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Dispute settlement | Brussels, 21 december 2016 - Latest update on 20 October 2017

The Multilateral Investment Court project

Since 2015 the European Commission has been working to establish a Multilateral Investment Court.

What would a Multilateral Investment Court do?

The overall objective for creating a Multilateral Investment Court is to set up a permanent body to decide investment disputes. It would build on the EU's groundbreaking approach on its bilateral FTAs and be a major departure from the system of investor-to-State dispute settlement (ISDS) based on ad hoc commercial arbitration.

A Multilateral Investment Court, like the approach in the FTAs, would bring the key features of domestic and international courts to investment adjudication.

The idea is that the Multilateral Investment Court would:

  • have a first instance tribunal
  • have an appeal tribunal
  • have tenured, highly qualified judges, obliged to adhere to the strictest ethical standards and a dedicated secretariat.
  • be a permanent body
  • work transparently
  • rule on disputes arising under future and existing investment treaties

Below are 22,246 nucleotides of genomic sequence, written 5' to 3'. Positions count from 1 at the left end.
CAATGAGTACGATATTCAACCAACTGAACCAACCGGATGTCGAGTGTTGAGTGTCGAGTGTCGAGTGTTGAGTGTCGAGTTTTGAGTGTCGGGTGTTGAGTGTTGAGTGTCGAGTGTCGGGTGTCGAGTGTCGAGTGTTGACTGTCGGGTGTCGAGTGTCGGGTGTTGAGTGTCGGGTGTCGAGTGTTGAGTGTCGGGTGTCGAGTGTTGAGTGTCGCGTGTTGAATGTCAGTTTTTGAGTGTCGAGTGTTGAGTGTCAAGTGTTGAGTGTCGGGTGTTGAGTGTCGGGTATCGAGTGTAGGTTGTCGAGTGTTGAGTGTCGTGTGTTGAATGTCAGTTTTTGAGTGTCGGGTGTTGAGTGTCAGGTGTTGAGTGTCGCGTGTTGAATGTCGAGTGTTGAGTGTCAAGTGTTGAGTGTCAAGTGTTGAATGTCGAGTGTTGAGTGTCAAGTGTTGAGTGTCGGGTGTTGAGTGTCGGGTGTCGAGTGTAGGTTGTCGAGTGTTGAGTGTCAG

• only apply where an investment treaty already explicitly allows an investor to bring a dispute against a State
  • would not create new possibilities for an investor to bring a dispute against a state
  • prevent disputing parties from choosing which judges ruled on their case
  • provide for effective enforcement of its decisions
  • be open to all interested countries to join.

For the EU, the Multilateral Investment Court would replace the bilateral investment court systems included in EU trade and investment agreements.

Both the EU-Canada Comprehensive Economic Trade Agreement (CETA) and the EU-Vietnam Free Trade Agreement foresee setting up a permanent multilateral mechanism and contain a reference to it.

The EU now includes similar provisions in all of its negotiations involving investment.

Why do we need a Multilateral Investment Court?

The EU is the world’s largest exporter and importer of foreign direct investment. Investment, both inward and outward, brings jobs and economic growth. That’s why encouraging and retaining investments is vital for ensuring economic growth and jobs in the EU.

International investment rules and international investment dispute settlement have a role to play in encouraging and retaining investment. So it’s in the EU’s interest to ensure that the resolution of investment disputes operates effectively on an international level.